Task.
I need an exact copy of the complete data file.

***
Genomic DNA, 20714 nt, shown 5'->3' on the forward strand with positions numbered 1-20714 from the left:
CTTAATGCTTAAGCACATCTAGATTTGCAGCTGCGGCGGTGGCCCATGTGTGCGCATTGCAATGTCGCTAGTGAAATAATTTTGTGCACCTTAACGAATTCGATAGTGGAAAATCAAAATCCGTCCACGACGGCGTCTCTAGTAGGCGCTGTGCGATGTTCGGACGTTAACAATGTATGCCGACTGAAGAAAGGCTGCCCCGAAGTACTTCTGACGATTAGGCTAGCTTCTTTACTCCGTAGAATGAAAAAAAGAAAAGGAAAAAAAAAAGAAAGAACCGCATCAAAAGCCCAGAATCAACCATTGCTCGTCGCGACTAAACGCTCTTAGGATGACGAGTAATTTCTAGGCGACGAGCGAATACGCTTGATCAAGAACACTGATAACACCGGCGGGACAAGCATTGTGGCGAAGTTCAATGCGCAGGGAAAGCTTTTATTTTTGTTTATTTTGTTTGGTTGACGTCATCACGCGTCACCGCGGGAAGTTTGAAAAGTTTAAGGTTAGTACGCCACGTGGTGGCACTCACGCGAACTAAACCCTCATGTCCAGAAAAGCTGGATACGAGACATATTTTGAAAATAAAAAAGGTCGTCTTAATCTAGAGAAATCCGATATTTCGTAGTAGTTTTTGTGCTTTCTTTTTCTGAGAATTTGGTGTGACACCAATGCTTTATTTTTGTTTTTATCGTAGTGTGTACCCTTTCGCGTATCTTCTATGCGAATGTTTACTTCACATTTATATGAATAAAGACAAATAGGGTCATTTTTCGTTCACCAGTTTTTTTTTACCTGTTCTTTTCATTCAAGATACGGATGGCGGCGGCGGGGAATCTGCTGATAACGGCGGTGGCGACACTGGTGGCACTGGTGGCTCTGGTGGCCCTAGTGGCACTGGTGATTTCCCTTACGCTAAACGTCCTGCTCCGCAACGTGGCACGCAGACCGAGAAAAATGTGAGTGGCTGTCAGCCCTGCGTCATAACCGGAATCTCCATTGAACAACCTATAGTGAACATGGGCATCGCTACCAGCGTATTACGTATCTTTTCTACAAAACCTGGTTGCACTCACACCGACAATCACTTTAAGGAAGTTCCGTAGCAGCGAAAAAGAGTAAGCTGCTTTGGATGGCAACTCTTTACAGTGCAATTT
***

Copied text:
Genomic DNA, 20714 nt, shown 5'->3' on the forward strand with positions numbered 1-20714 from the left:
CTTAATGCTTAAGCACATCTAGATTTGCAGCTGCGGCGGTGGCCCATGTGTGCGCATTGCAATGTCGCTAGTGAAATAATTTTGTGCACCTTAACGAATTCGATAGTGGAAAATCAAAATCCGTCCACGACGGCGTCTCTAGTAGGCGCTGTGCGATGTTCGGACGTTAACAATGTATGCCGACTGAAGAAAGGCTGCCCCGAAGTACTTCTGACGATTAGGCTAGCTTCTTTACTCCGTAGAATGAAAAAAAGAAAAGGAAAAAAAAAAGAAAGAACCGCATCAAAAGCCCAGAATCAACCATTGCTCGTCGCGACTAAACGCTCTTAGGATGACGAGTAATTTCTAGGCGACGAGCGAATACGCTTGATCAAGAACACTGATAACACCGGCGGGACAAGCATTGTGGCGAAGTTCAATGCGCAGGGAAAGCTTTTATTTTTGTTTATTTTGTTTGGTTGACGTCATCACGCGTCACCGCGGGAAGTTTGAAAAGTTTAAGGTTAGTACGCCACGTGGTGGCACTCACGCGAACTAAACCCTCATGTCCAGAAAAGCTGGATACGAGACATATTTTGAAAATAAAAAAGGTCGTCTTAATCTAGAGAAATCCGATATTTCGTAGTAGTTTTTGTGCTTTCTTTTTCTGAGAATTTGGTGTGACACCAATGCTTTATTTTTGTTTTTATCGTAGTGTGTACCCTTTCGCGTATCTTCTATGCGAATGTTTACTTCACATTTATATGAATAAAGACAAATAGGGTCATTTTTCGTTCACCAGTTTTTTTTTACCTGTTCTTTTCATTCAAGATACGGATGGCGGCGGCGGGGAATCTGCTGATAACGGCGGTGGCGACACTGGTGGCACTGGTGGCTCTGGTGGCCCTAGTGGCACTGGTGATTTCCCTTACGCTAAACGTCCTGCTCCGCAACGTGGCACGCAGACCGAGAAAAATGTGAGTGGCTGTCAGCCCTGCGTCATAACCGGAATCTCCATTGAACAACCTATAGTGAACATGGGCATCGCTACCAGCGTATTACGTATCTTTTCTACAAAACCTGGTTGCACTCACACCGACAATCACTTTAAGGAAGTTCCGTAGCAGCGAAAAAGAGTAAGCTGCTTTGGATGGCAACTCTTTACAGTGCAATTT